With the US’s attention firmly focused on the budget with calls to cut spending in every possible non-essential programs, supporters of the U.S. human space flight program were concerned that NASA would be on the frontline to take a hit. But Congress spared the space agency from prospective cuts and announced that NASA’s budget would remain at current levels, and its budget be $18.5 billion for 2011. It took the body months of vitriolic back-and-forth arguing that culminated in last-minute negotiations, including language that includes the building of a Space Launch System heavy-lift vehicle.
NASA is at a historic crossroads as the agency has been directed to support smaller commercial space firms provide access to low-Earth-orbit (LEO) while the agency tries to send astronauts beyond LEO again.
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The wording of the budget states that the Space Launch System heavy-lift vehicle “shall have a lift capability not less than 130 tons and which shall have an upper stage and other core elements developed simultaneously.” That’s different from the language in the 2010 authorization act, which calls for initial development of an SLS that can place 70-100 tons into LEO that would later be upgraded to a 130-ton capacity.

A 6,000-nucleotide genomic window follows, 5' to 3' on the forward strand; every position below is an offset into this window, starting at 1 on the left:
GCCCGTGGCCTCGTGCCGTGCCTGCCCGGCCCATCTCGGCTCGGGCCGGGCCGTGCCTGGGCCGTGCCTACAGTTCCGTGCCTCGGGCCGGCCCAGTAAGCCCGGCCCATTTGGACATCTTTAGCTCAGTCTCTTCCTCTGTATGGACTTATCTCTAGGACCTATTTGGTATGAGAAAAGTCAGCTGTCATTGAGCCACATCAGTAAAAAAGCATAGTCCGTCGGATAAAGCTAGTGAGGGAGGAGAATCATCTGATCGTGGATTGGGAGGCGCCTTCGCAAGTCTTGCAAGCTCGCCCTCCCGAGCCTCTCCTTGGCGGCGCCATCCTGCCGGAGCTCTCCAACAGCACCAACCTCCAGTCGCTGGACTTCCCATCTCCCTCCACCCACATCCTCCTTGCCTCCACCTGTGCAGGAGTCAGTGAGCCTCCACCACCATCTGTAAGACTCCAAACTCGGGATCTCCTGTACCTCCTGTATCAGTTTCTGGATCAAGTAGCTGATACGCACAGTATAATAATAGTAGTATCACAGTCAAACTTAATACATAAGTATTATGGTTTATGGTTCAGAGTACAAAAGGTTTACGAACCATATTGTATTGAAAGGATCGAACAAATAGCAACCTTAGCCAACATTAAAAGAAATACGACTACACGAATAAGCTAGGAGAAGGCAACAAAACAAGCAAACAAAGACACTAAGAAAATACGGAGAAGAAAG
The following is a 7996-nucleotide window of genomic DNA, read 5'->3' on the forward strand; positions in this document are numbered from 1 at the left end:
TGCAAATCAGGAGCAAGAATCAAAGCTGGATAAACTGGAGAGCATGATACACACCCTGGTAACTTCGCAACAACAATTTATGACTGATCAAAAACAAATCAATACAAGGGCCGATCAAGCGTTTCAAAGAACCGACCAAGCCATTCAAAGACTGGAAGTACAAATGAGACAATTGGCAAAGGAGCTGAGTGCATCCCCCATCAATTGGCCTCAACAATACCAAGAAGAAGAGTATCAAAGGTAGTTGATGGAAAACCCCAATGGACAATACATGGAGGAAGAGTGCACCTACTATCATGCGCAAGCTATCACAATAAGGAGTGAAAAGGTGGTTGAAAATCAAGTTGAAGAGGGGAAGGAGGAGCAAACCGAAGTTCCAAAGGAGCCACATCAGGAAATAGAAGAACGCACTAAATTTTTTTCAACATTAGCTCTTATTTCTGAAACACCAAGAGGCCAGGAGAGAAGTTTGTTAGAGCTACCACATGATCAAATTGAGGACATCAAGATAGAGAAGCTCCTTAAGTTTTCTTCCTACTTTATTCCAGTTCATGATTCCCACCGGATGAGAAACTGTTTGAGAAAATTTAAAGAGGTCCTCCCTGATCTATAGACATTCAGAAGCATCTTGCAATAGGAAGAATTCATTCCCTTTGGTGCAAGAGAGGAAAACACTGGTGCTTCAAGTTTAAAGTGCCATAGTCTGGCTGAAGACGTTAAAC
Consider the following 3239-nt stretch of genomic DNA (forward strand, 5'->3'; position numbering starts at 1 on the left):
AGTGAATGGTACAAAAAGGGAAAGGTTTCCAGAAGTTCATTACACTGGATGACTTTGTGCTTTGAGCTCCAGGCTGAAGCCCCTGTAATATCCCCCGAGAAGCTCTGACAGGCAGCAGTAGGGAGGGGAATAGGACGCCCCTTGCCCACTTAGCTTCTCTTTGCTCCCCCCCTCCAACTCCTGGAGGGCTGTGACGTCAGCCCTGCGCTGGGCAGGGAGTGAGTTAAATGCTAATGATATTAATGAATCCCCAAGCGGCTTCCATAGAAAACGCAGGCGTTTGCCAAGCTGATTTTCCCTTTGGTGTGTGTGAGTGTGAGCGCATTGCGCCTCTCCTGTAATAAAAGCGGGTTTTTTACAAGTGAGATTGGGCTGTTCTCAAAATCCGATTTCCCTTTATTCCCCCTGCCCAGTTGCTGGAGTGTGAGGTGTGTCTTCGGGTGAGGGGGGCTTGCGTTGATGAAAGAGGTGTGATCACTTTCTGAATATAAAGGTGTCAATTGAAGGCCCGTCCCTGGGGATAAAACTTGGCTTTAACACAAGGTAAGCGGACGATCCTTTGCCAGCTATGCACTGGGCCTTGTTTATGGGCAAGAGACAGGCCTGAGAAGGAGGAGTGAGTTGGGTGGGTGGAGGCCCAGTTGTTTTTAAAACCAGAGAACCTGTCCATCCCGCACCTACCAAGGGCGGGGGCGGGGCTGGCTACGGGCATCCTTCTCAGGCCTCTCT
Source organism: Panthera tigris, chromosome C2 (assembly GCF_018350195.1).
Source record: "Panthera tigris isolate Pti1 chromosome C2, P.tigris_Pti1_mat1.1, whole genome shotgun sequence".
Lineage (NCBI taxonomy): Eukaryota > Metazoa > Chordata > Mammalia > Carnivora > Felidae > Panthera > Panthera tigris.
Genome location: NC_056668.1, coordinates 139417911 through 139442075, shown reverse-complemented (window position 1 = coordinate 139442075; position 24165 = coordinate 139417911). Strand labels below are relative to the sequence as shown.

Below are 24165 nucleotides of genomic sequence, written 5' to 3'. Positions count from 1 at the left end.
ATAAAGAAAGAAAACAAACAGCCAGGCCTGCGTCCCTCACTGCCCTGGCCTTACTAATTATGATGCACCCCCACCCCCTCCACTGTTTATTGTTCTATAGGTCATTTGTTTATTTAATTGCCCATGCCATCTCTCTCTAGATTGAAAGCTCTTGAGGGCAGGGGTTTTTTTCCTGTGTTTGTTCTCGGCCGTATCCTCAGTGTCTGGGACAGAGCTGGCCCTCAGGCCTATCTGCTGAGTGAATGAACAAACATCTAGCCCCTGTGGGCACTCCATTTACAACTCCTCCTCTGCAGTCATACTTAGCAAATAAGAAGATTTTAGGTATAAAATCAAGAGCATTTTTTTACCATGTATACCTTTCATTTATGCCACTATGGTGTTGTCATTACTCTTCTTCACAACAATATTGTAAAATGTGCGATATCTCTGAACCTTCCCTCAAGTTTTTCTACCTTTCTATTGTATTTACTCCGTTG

As it currently stands, NASA is dependent on the Russian Soyuz spacecraft to send U.S. astronauts to the International Space Station. Russia has recently increased the cost of a single seat onboard the Soyuz to $63 million, making it even-more important that NASA maintains funding at least at current levels.
“We appreciate the work of Congress to pass a 2011 spending bill. NASA now has appropriated funds to implement the 2010 Authorization Act, which gives us a clear path forward to continue America’s leadership in human spaceflight, exploration and scientific discovery. Among other things, this bill lifts funding restrictions that limited our flexibility to carry out our shared vision for the future,” said NASA’s Administrator Charles Bolden. “With this funding, we will continue to aggressively develop a new heavy lift rocket, multipurpose crew vehicle and commercial capability to transport our astronauts and their supplies on American-made and launched spacecraft. We are committed to living within our means in these tough fiscal times – and we are committed to carrying out our ambitious new plans for exploration and discovery.”
Lifted, finally, was the so-called “Shelby provision” from the 2010 appropriations act that prevented NASA from terminating Constellation programs.